May 27, 2016

Norwegian artist conducts embroidery workshops for victims of violence, update on Juarez femicides

Workshop by artist Lise Bjorne Linnert in Juarez, Mexico,

 hosted by Foro de Dialogo Cultural Transfronterizo/FDCT.
[Photo courtesy of PDCT]
Norwegian artist conducts embroidery workshops for victims of violence

By Marisela Ortega Lozano

Special to The Digie Zone/May 27, 2016

JUAREZ, MEXICO -- Norwegian artist Lise Bjorne Linnert conducted a workshop Thursday in Juarez, as part of her worldwide Project Unknown, which focuses on missing girls and women.


Foro de Dialogo Cultural Transfronterizo (FDCT) sponsored the participatory event that involves the embroidery of name tags of victims that are then displayed as part of Bjorne's exhibit.

Bjorne said that in collaboration with Amnesty International she decided to come to the border after learning that women's murders continued to be an issue of concern in Juarez.


 "When I initiated the project in 2006 I did not plan for it to last for 10 years," Bjorne said. "I wanted people to become aware of the situation in Juarez, connect and engage in the cause of violence against women and diminish the distance we tend to feel towards such difficult issues. The continuing of the project grew from people´s engagement and the sad fact that little changes."

Bjorne is scheduled to serve on a panel that highlights her project today (May 27) at noon, at Cafe Mayapan in El Paso. The event is free and open to the public. Other panelists will discuss art as social protest and the current situation in Juarez.

Itzel Gonzalez, monitoring coordinator for the coalition Red Mesa de Mujeres de Ciudad Juarez (http://www.mesademujeresjuarez.org/), said in an interview that violence against women in Juarez has not declined since the trend first became a subject of international interest.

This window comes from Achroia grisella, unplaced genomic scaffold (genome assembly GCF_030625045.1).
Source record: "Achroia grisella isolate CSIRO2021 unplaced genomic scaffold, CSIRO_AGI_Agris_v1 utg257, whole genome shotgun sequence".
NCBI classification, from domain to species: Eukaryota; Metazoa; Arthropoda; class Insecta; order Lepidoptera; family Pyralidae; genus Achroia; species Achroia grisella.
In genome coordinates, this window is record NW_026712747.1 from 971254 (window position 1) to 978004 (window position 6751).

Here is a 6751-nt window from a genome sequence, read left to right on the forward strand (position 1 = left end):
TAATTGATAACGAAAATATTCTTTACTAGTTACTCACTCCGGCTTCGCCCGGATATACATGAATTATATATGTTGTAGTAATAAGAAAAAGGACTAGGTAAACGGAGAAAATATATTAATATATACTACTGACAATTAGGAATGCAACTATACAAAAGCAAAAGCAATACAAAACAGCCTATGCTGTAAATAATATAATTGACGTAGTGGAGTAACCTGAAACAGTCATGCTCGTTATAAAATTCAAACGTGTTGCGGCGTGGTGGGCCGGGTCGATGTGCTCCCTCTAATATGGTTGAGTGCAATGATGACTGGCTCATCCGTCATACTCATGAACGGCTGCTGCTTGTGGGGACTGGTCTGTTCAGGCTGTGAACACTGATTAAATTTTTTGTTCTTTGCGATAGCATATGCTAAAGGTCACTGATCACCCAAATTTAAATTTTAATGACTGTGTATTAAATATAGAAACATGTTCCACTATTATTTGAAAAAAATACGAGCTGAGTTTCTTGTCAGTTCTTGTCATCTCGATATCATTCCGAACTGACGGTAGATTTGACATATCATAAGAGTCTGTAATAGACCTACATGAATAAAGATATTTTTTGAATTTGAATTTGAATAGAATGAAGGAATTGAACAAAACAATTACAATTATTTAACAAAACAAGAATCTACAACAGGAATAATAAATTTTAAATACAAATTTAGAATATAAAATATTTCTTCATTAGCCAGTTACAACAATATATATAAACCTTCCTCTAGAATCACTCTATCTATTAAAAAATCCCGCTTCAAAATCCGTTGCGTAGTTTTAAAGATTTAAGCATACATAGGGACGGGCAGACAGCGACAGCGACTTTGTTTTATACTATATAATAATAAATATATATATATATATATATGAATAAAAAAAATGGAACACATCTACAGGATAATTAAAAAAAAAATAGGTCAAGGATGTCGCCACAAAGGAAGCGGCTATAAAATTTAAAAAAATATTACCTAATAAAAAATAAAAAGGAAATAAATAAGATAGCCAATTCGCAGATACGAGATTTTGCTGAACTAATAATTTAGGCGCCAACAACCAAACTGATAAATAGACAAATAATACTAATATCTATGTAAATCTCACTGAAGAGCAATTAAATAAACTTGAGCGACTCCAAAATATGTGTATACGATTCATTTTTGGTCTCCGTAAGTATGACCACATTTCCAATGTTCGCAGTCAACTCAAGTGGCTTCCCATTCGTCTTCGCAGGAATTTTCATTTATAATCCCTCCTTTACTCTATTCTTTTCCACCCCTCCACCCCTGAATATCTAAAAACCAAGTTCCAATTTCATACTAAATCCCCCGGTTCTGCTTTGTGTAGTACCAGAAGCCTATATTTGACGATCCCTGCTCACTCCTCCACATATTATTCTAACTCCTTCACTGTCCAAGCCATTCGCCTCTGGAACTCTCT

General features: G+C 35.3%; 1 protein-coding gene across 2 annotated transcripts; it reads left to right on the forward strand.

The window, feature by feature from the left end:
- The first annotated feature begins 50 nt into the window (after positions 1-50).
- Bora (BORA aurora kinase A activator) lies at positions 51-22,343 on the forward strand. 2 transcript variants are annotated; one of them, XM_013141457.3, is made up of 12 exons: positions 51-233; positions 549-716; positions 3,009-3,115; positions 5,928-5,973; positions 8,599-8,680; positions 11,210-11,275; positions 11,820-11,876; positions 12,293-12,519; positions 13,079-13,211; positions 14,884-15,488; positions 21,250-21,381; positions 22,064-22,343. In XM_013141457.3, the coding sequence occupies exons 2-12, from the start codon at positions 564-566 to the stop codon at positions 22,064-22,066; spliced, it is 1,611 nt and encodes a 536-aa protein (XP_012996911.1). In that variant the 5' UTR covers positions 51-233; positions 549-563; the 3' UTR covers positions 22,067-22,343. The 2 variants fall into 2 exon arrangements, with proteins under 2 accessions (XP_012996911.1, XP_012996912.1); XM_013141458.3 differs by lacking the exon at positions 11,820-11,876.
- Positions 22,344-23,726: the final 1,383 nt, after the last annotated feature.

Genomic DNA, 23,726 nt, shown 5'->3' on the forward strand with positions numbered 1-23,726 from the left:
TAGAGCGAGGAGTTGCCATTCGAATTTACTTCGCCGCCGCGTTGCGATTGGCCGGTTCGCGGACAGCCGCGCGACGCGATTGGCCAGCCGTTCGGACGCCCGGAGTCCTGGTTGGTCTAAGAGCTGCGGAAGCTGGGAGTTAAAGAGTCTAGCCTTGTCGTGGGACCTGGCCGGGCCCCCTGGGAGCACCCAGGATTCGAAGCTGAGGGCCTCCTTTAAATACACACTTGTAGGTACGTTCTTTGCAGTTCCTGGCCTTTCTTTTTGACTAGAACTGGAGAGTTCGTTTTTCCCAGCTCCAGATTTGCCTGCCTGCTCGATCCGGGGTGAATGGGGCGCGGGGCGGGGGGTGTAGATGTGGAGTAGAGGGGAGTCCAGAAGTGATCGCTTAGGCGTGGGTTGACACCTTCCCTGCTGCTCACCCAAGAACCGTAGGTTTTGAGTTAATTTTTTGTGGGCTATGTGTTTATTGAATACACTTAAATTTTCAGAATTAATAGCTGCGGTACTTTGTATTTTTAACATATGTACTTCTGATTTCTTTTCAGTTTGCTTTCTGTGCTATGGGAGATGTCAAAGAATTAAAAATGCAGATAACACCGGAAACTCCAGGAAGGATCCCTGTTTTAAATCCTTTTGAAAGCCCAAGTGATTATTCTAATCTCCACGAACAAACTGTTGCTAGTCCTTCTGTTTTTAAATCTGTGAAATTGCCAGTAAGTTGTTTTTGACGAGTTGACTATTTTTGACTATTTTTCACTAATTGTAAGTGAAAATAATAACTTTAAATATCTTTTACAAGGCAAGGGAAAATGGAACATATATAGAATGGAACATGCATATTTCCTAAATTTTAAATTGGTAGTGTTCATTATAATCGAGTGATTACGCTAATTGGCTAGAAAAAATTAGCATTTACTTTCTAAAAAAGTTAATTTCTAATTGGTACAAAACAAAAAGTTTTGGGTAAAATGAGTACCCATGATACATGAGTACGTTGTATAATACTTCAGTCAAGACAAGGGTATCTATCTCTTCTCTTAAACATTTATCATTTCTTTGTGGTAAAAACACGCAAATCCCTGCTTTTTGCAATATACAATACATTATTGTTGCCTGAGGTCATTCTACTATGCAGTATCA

She also said that after taking into account the drug cartel wars that killed unprecedented thousands of men and women in Juarez, generally between 2007 and 2013, the murders and disappearances of women are on the uptick once more.

"For example, in 2002, Juarez reported 38 women's murders," she said. "In 2015, during President Enrique Peña Nieto administration, Juarez had 45 women's murders - a greater number than in 2002."

"The year 2010, during Mexican President Felipe Calderon's administration," Gonzalez said, "was the most a lethal period for women in this border city with 304 women's murders, and with officials attributing the slayings to the 'war against drug-trafficking.' This implied that the victims died because they were involved in illegal activities. However, we have yet to receive responses from the special prosecutor's office to our requests for the official causes of death of these women."

A spokesman for the special prosecutor's office in Chihuahua state that investigates women's murders was not available for comment. Officials have noted that they continue to make arrests and hold trials for suspects accused of gender violence.

Marisela Ortiz, an activist who was granted U.S. asylum after receiving constant death threats related to her advocacy, will speak at today's panel at Cafe Mayapan.

"In the early years, 1993 to 1998, officials blamed the victims for what happened to them," Ortiz said. "They (officials) said things like, 'it happened to them for a reason,' 'it doesn't happen to decent women,' it's because of how they dress.'"


Lise Bjorne Linnert initiated Project Desconocida/Unknown/Ukjent in 2006 in response to the ongoing situation in Juarez, where more than 2,000 women have been mutilated and murdered over the last 24 years and hundreds have disappeared, according to project organizers.
By April 2016, 4,800 people, in 480 globally arranged workshops, had embroidered 7,900 labels. Each participant embroiders two name tags: one with the name of a murdered woman in Juarez; the other with unknown in their own language to memorize victims of similar crimes globally. 
Harald Gunnar Paalgard, a highly regarded filmmaker in Norway, is accompanying Bjorne during her visit to El Paso, Juarez and Mexico City.
Make plans
What: "Art as Social Protest" presentation and panel featuring Norwegian artist Lise Bjorne Linnert, and local guest panelists sponsored by Journalists for Justice.
When: Noon.
Where: Cafe Mayapan, 2000 Texas Avenue.
Information: Event is free and open to the public.